Living positively with HIV

Written by Noluthando Mkhize
Eight years ago Zandile Mqwathi, 31, found out she was pregnant and HIV positive. She was scared and unsure of how those around her would treat her.

HIV and AIDS Activist Zandile Mqwathi“When I found out I was frightened and questioned what people would think of me. Eventually I decided to stop worrying about other people and I chose to tell my story of living with the virus as a way of healing,” explained Mqwathi, who is from Slovoville in Pretoria.

Although she sometimes feels as if people are judging her for having HIV, Mqwathi is determined to make her voice heard and in the process, educate others about the disease.

“When you tell people about your sickness, they automatically assume that you are promiscuous and this is how you got the virus which is not always the case.”

Mqwathi said after discovering her status she was immediately put on the Prevention of Mother to Child Transmission (PMTCT) programme to ensure that her baby did not contract the virus.

The Department of Health runs the PMTCT programme. When a pregnant woman goes to a clinic or hospital for her first antenatal visit, she is offered routine HIV counselling and voluntary testing.

If she is found to be HIV positive, she will have the option to join the PMTCT programme free of charge. Her CD4 count is also taken and she is placed on anti-retroviral treatment (ARV).

It was this programme that helped ensure Mqwathi’s son who is now eight years old is HIV negative.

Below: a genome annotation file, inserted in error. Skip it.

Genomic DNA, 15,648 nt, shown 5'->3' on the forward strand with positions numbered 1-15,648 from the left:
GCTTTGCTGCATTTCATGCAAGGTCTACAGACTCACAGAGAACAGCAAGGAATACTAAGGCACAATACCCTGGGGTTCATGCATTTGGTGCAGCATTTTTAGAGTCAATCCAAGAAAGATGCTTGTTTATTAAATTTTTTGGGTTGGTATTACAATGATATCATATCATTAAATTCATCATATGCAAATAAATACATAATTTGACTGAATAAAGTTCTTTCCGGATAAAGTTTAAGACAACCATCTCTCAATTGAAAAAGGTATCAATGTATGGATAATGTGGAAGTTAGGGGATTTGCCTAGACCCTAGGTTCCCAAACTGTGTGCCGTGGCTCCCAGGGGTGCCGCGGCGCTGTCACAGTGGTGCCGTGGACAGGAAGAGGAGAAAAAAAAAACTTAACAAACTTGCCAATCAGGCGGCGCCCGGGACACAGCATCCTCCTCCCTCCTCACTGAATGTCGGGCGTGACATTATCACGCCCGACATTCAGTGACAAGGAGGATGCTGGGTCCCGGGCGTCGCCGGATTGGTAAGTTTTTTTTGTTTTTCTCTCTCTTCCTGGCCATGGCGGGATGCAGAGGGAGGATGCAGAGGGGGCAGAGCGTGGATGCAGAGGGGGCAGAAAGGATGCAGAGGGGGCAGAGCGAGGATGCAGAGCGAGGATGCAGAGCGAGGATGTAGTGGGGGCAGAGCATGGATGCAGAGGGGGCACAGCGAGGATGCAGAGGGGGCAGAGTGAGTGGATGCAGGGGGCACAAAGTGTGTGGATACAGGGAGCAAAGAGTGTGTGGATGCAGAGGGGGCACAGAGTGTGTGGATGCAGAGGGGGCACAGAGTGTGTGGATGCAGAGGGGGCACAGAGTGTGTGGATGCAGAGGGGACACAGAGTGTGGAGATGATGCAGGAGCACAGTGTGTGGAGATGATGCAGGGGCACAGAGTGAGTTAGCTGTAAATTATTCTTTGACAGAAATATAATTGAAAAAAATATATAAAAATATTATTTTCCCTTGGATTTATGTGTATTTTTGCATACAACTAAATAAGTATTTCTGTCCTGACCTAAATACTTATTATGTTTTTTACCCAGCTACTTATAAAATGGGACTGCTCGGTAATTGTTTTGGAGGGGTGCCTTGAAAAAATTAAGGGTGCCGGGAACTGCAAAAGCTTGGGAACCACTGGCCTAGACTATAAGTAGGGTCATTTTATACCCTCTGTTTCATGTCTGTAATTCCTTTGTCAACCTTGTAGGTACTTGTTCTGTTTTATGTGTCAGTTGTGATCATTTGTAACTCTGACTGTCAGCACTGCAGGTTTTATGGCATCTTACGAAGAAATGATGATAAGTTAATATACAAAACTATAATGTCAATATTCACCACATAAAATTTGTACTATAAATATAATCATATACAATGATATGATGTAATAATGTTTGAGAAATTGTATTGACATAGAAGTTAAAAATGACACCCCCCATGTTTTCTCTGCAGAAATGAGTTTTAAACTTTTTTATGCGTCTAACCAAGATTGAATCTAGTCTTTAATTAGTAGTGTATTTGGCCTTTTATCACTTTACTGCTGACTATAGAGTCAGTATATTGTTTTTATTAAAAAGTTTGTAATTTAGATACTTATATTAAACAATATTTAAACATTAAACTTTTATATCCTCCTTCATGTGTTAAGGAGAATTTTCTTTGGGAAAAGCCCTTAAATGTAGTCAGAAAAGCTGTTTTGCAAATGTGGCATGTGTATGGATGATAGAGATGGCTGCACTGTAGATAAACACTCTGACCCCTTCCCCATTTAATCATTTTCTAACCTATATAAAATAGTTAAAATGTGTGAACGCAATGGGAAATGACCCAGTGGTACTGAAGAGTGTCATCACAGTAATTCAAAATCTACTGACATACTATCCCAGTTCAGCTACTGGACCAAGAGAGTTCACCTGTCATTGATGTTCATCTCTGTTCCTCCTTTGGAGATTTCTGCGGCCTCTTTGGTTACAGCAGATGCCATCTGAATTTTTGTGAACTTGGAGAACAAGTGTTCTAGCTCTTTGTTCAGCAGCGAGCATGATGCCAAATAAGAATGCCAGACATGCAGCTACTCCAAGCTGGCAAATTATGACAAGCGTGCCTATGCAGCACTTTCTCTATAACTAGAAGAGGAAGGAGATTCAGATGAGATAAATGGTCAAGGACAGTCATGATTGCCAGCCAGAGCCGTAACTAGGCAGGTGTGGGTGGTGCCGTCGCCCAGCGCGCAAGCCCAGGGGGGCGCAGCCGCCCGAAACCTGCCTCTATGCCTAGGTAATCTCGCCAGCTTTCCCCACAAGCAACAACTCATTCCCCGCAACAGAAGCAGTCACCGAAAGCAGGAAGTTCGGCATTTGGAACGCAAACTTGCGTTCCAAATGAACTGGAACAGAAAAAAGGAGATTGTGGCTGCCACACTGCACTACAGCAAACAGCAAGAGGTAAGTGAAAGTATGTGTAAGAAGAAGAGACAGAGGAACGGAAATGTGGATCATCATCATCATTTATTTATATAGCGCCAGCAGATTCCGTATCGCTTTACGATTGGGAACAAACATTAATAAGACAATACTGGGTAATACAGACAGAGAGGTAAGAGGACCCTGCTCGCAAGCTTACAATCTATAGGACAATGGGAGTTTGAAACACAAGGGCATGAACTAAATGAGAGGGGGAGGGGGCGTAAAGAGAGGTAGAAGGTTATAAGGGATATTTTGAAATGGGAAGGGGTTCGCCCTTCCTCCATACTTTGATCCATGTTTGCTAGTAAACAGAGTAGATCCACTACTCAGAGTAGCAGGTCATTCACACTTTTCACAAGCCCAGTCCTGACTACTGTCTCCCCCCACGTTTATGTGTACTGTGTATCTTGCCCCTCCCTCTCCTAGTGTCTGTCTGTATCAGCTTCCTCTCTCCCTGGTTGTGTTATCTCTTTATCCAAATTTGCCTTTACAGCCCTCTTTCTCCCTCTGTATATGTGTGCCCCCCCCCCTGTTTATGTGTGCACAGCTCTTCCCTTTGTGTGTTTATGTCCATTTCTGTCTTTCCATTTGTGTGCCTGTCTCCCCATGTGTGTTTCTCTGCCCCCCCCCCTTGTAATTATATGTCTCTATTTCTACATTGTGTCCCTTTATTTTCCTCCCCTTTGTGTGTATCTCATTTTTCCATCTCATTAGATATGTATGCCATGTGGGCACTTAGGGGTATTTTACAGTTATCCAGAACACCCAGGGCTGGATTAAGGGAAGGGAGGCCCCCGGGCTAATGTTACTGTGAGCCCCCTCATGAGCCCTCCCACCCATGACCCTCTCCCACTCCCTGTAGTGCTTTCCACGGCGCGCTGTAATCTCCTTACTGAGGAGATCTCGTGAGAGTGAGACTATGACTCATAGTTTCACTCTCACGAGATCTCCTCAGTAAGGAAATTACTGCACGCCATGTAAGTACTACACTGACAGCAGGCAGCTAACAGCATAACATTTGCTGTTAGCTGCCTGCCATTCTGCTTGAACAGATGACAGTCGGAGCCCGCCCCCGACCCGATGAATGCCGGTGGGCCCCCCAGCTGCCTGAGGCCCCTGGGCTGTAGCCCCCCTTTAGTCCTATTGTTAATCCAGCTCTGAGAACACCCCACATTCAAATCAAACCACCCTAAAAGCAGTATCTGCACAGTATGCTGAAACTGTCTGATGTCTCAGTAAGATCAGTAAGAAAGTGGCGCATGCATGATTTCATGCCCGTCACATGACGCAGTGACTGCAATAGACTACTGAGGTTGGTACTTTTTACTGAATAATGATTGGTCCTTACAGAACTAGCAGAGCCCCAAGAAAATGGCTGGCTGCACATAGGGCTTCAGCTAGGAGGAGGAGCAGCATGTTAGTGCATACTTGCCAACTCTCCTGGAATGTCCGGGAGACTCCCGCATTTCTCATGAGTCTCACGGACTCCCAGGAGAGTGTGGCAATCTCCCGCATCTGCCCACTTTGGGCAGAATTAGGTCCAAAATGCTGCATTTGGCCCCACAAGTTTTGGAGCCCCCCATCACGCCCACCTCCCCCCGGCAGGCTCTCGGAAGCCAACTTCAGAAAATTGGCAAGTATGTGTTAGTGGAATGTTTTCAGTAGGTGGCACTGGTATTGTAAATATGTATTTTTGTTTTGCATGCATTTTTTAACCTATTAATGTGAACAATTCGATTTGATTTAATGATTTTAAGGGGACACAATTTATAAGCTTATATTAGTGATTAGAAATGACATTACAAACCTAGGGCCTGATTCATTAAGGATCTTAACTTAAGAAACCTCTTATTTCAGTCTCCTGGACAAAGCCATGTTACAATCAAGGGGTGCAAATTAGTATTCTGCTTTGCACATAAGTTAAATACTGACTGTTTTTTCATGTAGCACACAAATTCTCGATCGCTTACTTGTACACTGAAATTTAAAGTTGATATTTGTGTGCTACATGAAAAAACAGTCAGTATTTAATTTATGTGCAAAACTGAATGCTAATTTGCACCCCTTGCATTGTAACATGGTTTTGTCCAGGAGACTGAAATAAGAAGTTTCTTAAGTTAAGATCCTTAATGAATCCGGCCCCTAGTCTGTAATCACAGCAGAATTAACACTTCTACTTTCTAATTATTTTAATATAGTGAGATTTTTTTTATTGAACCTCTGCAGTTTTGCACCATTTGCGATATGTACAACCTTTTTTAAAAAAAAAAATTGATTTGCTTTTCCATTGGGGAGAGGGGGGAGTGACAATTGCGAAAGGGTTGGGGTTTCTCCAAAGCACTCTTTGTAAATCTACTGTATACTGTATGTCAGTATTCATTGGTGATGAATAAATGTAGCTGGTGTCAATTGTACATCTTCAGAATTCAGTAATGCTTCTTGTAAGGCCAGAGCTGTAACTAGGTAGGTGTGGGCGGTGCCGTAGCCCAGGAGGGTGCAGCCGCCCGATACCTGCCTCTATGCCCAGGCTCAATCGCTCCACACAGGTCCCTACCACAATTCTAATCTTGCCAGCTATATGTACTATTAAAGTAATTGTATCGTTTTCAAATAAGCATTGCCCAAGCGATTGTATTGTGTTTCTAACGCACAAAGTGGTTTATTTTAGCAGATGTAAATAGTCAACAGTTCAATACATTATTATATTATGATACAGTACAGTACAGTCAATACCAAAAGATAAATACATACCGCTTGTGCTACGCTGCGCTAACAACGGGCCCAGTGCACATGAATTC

Mqwathi said she has made taking care of herself a priority.

“Living with HIV is not easy, its not just about taking the medication but there is a whole support system associated with ensuring that you are healthy. I have to make sure I eat properly, remind myself to take my medication at a particular time everyday, drink a lot of water and rest.”

“What people need to realise is that you need to have a good quality of life when you are HIV positive. It’s very important to take your ARVs but you also need psychological support from your family, support group or psychologist which must be on-going to help you cope.”

She stressed that living with HIV was about more than juts taking medication.

“If you are an HIV positive person listen to your body, know exactly what type of lifestyle you need to avoid. Make it your business to care about your well-being and ensuring your immune system is strong.”

Young people in particular, need to take responsibility for their lives.

“Young people are aware of the virus but they are complacent when it comes to prevention. They don’t realise that being HIV positive is hard and very costly, which puts a huge burden on our economy as a country because ARVs are expensive.

“How is it possible that as a young person decides not to use a condom or take ARVs when you they are aware of the devastating effects of the HIV and AIDS?”

Her message to all young people is to look after their health and make the right decisions, while she advises those living with the virus to have a positive attitude.

Apart from being an HIV and AIDS activist Mqwathi is also studying towards a degree in Drama Therapy.

Zandile Mqwathi is also a motivational speaker and can be reached on zmqwathi@yahoo.com for motivational speaking.